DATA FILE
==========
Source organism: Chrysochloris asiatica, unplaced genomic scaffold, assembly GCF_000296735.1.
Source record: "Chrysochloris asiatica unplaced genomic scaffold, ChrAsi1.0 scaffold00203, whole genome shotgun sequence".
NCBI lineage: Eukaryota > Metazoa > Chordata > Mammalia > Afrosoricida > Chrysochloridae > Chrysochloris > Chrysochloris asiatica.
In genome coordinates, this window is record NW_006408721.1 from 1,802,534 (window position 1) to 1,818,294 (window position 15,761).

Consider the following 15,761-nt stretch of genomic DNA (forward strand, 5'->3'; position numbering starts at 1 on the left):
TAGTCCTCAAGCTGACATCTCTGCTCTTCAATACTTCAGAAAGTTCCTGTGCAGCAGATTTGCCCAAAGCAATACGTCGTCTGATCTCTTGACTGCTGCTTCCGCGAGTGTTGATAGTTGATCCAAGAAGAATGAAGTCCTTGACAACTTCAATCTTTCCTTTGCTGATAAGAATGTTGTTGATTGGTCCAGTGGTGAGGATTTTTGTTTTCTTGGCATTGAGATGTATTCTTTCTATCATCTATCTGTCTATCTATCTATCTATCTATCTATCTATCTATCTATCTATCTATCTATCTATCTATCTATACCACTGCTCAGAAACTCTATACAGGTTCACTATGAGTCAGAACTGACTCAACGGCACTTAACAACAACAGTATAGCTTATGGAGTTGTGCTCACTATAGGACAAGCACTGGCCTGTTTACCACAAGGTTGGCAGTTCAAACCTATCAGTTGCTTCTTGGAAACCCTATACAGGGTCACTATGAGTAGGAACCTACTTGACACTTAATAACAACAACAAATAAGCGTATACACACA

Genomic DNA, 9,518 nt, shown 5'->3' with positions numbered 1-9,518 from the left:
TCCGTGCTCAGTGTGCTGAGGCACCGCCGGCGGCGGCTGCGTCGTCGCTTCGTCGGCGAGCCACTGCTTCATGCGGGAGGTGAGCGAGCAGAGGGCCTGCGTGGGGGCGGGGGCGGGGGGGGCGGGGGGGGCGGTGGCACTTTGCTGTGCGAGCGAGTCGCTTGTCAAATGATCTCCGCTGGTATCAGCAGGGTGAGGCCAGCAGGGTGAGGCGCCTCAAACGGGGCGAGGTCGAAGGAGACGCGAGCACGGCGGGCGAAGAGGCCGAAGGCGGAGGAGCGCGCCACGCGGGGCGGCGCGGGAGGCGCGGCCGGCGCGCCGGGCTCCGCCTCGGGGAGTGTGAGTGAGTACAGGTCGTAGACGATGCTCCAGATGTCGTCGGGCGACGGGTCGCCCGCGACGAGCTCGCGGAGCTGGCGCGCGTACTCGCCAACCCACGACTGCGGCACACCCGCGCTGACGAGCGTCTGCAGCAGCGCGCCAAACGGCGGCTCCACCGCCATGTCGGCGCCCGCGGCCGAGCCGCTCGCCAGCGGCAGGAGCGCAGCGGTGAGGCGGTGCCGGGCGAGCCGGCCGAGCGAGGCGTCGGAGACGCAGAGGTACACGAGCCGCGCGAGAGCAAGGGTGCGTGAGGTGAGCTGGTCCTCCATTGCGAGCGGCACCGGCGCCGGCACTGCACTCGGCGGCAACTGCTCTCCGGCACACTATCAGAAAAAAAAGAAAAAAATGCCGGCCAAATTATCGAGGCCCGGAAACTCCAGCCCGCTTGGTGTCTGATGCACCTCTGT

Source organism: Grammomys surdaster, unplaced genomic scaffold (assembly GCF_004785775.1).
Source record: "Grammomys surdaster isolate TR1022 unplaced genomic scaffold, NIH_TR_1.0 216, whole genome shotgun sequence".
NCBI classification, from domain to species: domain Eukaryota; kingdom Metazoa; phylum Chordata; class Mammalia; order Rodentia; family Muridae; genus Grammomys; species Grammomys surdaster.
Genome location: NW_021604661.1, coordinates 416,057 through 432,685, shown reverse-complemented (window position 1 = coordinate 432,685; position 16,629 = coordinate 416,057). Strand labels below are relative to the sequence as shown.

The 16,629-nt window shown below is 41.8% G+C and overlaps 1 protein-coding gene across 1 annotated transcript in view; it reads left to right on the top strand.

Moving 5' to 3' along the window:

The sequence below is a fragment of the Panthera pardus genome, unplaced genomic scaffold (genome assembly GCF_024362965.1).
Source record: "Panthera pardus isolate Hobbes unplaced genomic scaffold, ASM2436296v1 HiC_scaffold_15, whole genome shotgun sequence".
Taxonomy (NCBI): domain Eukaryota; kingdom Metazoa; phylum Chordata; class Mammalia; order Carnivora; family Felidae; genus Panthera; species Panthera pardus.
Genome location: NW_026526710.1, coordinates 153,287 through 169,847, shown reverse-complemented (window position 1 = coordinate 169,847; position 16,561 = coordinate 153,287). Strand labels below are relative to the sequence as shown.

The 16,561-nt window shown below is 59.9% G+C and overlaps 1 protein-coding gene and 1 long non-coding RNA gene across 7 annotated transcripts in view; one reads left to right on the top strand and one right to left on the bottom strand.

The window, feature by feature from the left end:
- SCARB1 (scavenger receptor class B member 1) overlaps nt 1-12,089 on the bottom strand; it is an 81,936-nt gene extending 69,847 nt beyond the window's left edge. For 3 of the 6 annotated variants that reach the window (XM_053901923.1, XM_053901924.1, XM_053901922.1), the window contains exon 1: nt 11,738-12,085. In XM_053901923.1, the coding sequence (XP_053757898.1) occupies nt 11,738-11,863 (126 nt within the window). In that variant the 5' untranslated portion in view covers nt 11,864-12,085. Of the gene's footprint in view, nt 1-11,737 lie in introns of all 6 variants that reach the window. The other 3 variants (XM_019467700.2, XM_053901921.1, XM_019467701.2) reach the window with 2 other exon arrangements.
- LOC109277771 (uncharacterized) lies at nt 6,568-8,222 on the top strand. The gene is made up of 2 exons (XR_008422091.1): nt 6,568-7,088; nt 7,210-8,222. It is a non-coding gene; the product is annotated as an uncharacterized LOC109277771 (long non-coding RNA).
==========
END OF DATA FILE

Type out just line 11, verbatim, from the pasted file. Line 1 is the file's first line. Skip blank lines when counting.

NCBI classification, from domain to species: domain Eukaryota; kingdom Metazoa; phylum Chordata; class Mammalia; order Rodentia; family Muridae; genus Grammomys; species Grammomys surdaster.